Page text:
U.S. Senate Approves Funding For Chesapeake Bay Restoration and Clean-Up Efforts

Senators Paul S. Sarbanes (D-MD) and Barbara A. Mikulski (D-MD) announced that the Senate Appropriations Committee has completed action on the Department of Interior Appropriations bill for fiscal year 2007 and included funding for several environmental restoration and research programs which will aid and enhance on-going efforts to restore, reclaim and clean-up the Chesapeake Bay and its tributaries.

“This federal commitment of funds is vitally important if we are to maintain our efforts in cleaning-up the Chesapeake Bay”“This federal commitment of funds is vitally important if we are to maintain our efforts in cleaning-up the Chesapeake Bay,” said Sarbanes. “During my years in the United States Senate, the health of the Chesapeake Bay has been one of my top priorities. It is unfortunate that the progress we have made over the years is being threatened by the underfunding and even zero funding by the Bush Administration for many of these important programs. The Bay’s overall health and vitality is important to us all – for our quality of life, our economy and for our leisure activities. We must continue in our efforts to revitalize and enhance this valuable body of water.”

“The Chesapeake Bay is our heritage- it is part of who we are as Marylanders”“The Chesapeake Bay is our heritage - it is part of who we are as Marylanders,” said Senator Mikulski. “I am proud to work in the Senate with my colleague, Senator Sarbanes, to put money in the federal checkbook that creates jobs, builds communities, and takes care of our environment. This money is a federal investment in the lives and livelihoods that depend on the Bay.”

Included in the bill is funding for the following programs and initiatives:

-- The Chesapeake Bay Gateways and Watertrails Program is slated to receive $1.625 million, an increase of $125,000 above the level provided in fiscal year 2006. The program, first initiated in 1999, is linking the natural, historic, cultural and recreational resources of the Chesapeake Bay and its tributaries into a unified network by providing grants to non-profit organizations and state and local governments. To date approximately 140 sites throughout the watershed have been designated gateway sites;

-- $1.5 million has been provided for the Chesapeake Bay Small Watersheds Grant program which helps local groups preserve and restore stream corridors in the Chesapeake Bay watershed. The program was first created in 1998;

-- $26.4 million has been earmarked for the overall EPA Chesapeake Bay Program. The Committee also added new accountability provisions on the EPA Bay Program requiring the program to immediately implement all of the recent recommendations contained in a General Accountability Office Report, create a strategic action plan to maximize pollution reduction in the Bay and produce an annual report card on the health of each of the tributaries of the Bay;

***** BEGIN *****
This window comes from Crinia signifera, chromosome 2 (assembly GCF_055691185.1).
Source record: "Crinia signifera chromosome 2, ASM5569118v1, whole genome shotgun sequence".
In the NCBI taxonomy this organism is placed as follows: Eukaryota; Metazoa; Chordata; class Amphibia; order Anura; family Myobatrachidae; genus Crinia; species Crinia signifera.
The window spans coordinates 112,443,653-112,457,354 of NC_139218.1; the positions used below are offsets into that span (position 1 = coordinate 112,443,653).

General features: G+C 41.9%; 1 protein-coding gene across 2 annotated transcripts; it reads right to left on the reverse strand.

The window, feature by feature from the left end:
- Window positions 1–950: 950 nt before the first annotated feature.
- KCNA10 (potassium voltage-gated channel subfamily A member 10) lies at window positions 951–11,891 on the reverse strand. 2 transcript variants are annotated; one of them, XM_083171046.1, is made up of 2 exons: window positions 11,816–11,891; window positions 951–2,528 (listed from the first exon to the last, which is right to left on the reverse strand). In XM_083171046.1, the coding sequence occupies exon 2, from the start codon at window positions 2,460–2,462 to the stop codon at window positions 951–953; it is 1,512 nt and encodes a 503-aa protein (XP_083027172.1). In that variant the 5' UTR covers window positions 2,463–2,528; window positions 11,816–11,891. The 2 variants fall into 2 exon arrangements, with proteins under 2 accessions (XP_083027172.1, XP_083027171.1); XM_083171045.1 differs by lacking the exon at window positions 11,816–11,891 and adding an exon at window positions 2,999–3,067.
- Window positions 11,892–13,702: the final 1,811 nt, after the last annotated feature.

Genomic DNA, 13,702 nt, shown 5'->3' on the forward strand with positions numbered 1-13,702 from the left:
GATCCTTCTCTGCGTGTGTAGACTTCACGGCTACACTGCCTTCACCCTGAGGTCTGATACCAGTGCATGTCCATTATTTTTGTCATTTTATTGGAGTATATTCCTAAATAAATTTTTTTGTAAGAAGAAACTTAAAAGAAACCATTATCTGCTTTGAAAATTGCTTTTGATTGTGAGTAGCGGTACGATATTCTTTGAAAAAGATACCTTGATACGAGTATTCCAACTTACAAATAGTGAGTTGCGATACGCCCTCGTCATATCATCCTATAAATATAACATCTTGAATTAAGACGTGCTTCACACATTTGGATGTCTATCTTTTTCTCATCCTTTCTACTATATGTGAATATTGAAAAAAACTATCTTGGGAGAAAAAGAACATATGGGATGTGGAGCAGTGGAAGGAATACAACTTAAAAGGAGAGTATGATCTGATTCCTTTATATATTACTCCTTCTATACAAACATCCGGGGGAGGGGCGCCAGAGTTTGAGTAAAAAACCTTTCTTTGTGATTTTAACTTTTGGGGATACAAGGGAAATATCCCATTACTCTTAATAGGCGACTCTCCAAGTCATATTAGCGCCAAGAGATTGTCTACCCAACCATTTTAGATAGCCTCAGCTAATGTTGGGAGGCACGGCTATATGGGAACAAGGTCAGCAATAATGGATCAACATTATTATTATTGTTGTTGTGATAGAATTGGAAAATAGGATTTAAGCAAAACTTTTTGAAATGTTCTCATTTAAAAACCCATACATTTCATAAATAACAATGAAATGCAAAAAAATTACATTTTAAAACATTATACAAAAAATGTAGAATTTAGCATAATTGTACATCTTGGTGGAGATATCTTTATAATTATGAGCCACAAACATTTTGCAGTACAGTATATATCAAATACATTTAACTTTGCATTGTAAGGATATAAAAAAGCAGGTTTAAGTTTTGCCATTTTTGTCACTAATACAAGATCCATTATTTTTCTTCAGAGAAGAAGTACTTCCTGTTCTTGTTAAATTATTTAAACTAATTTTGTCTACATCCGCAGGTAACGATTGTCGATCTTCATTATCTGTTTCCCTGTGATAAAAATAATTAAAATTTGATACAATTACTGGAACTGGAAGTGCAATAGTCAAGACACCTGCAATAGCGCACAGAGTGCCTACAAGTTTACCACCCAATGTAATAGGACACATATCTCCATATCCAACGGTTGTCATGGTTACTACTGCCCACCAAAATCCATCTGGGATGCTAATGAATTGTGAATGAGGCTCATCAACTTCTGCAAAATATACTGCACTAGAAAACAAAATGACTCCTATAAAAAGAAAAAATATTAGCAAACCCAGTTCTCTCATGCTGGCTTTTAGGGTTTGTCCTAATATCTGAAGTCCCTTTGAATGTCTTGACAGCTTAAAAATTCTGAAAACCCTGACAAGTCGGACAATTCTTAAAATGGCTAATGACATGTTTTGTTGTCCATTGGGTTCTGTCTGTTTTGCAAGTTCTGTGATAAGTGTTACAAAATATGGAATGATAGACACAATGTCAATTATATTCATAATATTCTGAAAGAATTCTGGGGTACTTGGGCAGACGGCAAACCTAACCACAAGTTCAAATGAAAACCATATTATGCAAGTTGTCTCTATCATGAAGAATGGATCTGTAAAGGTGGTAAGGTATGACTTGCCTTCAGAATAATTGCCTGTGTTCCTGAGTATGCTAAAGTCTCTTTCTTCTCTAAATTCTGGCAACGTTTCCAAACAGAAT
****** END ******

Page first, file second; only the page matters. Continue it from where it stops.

-- $950,000 for the USDA’s Forest Service’s State and Private Forestry Office to support the Chesapeake Bay Program’s Office in its reforestation effort. According to reports, the states closest to the Bay lost 350,000 acres between 1987-1997 or almost 100 acres per day. This decline in forest reserves poses a threat because many forests perform many important functions such as controlling storm water runoff, erosion and air pollution, all of which are critical to the Bay clean-up effort;

-- $400,000 for new land acquisition efforts near the Blackwater National Wildlife Refuge. The Refuge is the home to many bald eagles, the endangered Delmarva fox squirrel, Canadian geese and ducks and new development has encroached on the complex’s habitat; and

-- $350,000 within the USDA’s Forest Service budget to continue the Urban Watershed Forest Research and Demonstration Project Cooperative in Baltimore. The goal of the Research Cooperative – a partnership between the Parks and People Foundation, the City of Baltimore, the National Science Foundation, the Maryland Forest Service and the Urban and Community Forestry Program, among others, is to support applied research, technology transfer, urban forest restoration demonstration projects and training to both improve urban forests and watersheds and revitalize older communities in the Baltimore area.

Senator Mikulski is one of two federal senators for the state of Maryland. She is classified as a Class III Senator. Senators are elected to six-year terms, and every two years the members of one class.approximately one-third of the Senators.face election or reelection. Terms for Senators in Class I expire in 2007, Class II in 2009, and Class III in 2011.

Ms. Mikulski's website is located at http://mikulski.senate.gov/. Her office can be reached at (202) 224-4654. More biographical info on Ms. Mikulski can be found at http://en.wikipedia.org/wiki/Barbara_Mikulski.

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